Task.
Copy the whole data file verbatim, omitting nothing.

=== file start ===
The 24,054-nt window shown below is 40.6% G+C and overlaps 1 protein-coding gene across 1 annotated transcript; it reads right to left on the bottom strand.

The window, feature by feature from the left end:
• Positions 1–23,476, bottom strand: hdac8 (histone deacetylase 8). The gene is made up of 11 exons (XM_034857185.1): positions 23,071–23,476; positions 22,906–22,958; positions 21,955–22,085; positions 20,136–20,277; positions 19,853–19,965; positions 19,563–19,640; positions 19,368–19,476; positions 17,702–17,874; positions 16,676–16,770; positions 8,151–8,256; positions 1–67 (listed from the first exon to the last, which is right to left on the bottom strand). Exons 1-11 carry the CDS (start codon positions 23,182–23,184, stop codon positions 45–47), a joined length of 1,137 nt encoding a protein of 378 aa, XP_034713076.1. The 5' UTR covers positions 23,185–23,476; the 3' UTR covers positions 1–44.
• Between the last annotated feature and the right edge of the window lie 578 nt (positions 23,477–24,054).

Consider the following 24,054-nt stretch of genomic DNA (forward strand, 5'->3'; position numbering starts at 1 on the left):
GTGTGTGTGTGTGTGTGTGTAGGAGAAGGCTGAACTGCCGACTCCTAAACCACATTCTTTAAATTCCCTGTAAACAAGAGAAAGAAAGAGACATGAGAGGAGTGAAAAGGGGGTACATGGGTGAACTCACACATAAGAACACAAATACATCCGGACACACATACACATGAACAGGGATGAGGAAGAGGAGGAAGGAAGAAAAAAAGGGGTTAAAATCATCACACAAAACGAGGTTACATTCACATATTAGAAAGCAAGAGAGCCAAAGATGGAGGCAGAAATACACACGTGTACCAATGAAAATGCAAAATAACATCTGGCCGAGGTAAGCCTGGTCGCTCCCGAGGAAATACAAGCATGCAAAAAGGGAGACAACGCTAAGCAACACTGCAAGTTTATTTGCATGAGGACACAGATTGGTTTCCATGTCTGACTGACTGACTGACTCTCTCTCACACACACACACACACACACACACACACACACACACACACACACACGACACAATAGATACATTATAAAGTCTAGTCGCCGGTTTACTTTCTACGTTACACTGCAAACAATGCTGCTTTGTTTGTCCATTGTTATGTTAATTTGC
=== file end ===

The 24,054-nt window shown below is 40.6% G+C and overlaps 1 protein-coding gene across 1 annotated transcript; it reads right to left on the bottom strand.

The window, feature by feature from the left end:
• Positions 1–23,476, bottom strand: hdac8 (histone deacetylase 8). The gene is made up of 11 exons (XM_034857185.1): positions 23,071–23,476; positions 22,906–22,958; positions 21,955–22,085; positions 20,136–20,277; positions 19,853–19,965; positions 19,563–19,640; positions 19,368–19,476; positions 17,702–17,874; positions 16,676–16,770; positions 8,151–8,256; positions 1–67 (listed from the first exon to the last, which is right to left on the bottom strand). Exons 1-11 carry the CDS (start codon positions 23,182–23,184, stop codon positions 45–47), a joined length of 1,137 nt encoding a protein of 378 aa, XP_034713076.1. The 5' UTR covers positions 23,185–23,476; the 3' UTR covers positions 1–44.
• Between the last annotated feature and the right edge of the window lie 578 nt (positions 23,477–24,054).

Consider the following 24,054-nt stretch of genomic DNA (forward strand, 5'->3'; position numbering starts at 1 on the left):
GTGTGTGTGTGTGTGTGTGTAGGAGAAGGCTGAACTGCCGACTCCTAAACCACATTCTTTAAATTCCCTGTAAACAAGAGAAAGAAAGAGACATGAGAGGAGTGAAAAGGGGGTACATGGGTGAACTCACACATAAGAACACAAATACATCCGGACACACATACACATGAACAGGGATGAGGAAGAGGAGGAAGGAAGAAAAAAAGGGGTTAAAATCATCACACAAAACGAGGTTACATTCACATATTAGAAAGCAAGAGAGCCAAAGATGGAGGCAGAAATACACACGTGTACCAATGAAAATGCAAAATAACATCTGGCCGAGGTAAGCCTGGTCGCTCCCGAGGAAATACAAGCATGCAAAAAGGGAGACAACGCTAAGCAACACTGCAAGTTTATTTGCATGAGGACACAGATTGGTTTCCATGTCTGACTGACTGACTGACTCTCTCTCACACACACACACACACACACACACACACACACACACACACACACACGACACAATAGATACATTATAAAGTCTAGTCGCCGGTTTACTTTCTACGTTACACTGCAAACAATGCTGCTTTGTTTGTCCATTGTTATGTTAATTTGC